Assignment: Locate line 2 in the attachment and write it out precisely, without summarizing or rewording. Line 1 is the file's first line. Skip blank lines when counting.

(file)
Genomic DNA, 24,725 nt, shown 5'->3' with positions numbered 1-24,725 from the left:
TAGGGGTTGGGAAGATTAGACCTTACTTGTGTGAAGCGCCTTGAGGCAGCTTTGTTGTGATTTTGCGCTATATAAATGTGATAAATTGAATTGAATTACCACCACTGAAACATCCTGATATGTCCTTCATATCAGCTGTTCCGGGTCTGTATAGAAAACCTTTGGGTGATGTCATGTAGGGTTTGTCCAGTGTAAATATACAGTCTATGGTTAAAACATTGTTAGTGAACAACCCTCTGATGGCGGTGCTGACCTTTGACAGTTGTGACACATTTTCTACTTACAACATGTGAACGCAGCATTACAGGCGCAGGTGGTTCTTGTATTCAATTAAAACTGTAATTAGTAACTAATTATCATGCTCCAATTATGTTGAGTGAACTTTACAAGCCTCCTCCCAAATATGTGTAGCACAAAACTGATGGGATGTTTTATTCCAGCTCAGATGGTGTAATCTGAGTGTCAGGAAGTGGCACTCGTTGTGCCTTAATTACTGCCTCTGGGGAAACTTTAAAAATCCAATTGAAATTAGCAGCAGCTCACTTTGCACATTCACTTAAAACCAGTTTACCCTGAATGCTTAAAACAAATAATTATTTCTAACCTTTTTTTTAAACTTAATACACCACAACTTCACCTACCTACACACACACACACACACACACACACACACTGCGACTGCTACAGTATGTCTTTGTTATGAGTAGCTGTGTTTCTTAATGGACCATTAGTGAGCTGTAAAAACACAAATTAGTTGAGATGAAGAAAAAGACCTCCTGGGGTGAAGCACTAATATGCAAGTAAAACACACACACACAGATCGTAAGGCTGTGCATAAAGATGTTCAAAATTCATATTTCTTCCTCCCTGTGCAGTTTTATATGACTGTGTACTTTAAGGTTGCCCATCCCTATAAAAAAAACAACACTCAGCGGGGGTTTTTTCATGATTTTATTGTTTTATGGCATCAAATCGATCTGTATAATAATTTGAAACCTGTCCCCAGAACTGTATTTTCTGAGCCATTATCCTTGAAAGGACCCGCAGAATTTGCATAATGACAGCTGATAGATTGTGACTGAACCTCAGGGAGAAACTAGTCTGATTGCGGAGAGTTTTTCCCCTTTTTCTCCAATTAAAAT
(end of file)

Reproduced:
TAGGGGTTGGGAAGATTAGACCTTACTTGTGTGAAGCGCCTTGAGGCAGCTTTGTTGTGATTTTGCGCTATATAAATGTGATAAATTGAATTGAATTACCACCACTGAAACATCCTGATATGTCCTTCATATCAGCTGTTCCGGGTCTGTATAGAAAACCTTTGGGTGATGTCATGTAGGGTTTGTCCAGTGTAAATATACAGTCTATGGTTAAAACATTGTTAGTGAACAACCCTCTGATGGCGGTGCTGACCTTTGACAGTTGTGACACATTTTCTACTTACAACATGTGAACGCAGCATTACAGGCGCAGGTGGTTCTTGTATTCAATTAAAACTGTAATTAGTAACTAATTATCATGCTCCAATTATGTTGAGTGAACTTTACAAGCCTCCTCCCAAATATGTGTAGCACAAAACTGATGGGATGTTTTATTCCAGCTCAGATGGTGTAATCTGAGTGTCAGGAAGTGGCACTCGTTGTGCCTTAATTACTGCCTCTGGGGAAACTTTAAAAATCCAATTGAAATTAGCAGCAGCTCACTTTGCACATTCACTTAAAACCAGTTTACCCTGAATGCTTAAAACAAATAATTATTTCTAACCTTTTTTTTAAACTTAATACACCACAACTTCACCTACCTACACACACACACACACACACACACACACACTGCGACTGCTACAGTATGTCTTTGTTATGAGTAGCTGTGTTTCTTAATGGACCATTAGTGAGCTGTAAAAACACAAATTAGTTGAGATGAAGAAAAAGACCTCCTGGGGTGAAGCACTAATATGCAAGTAAAACACACACACACAGATCGTAAGGCTGTGCATAAAGATGTTCAAAATTCATATTTCTTCCTCCCTGTGCAGTTTTATATGACTGTGTACTTTAAGGTTGCCCATCCCTATAAAAAAAACAACACTCAGCGGGGGTTTTTTCATGATTTTATTGTTTTATGGCATCAAATCGATCTGTATAATAATTTGAAACCTGTCCCCAGAACTGTATTTTCTGAGCCATTATCCTTGAAAGGACCCGCAGAATTTGCATAATGACAGCTGATAGATTGTGACTGAACCTCAGGGAGAAACTAGTCTGATTGCGGAGAGTTTTTCCCCTTTTTCTCCAATTAAAAT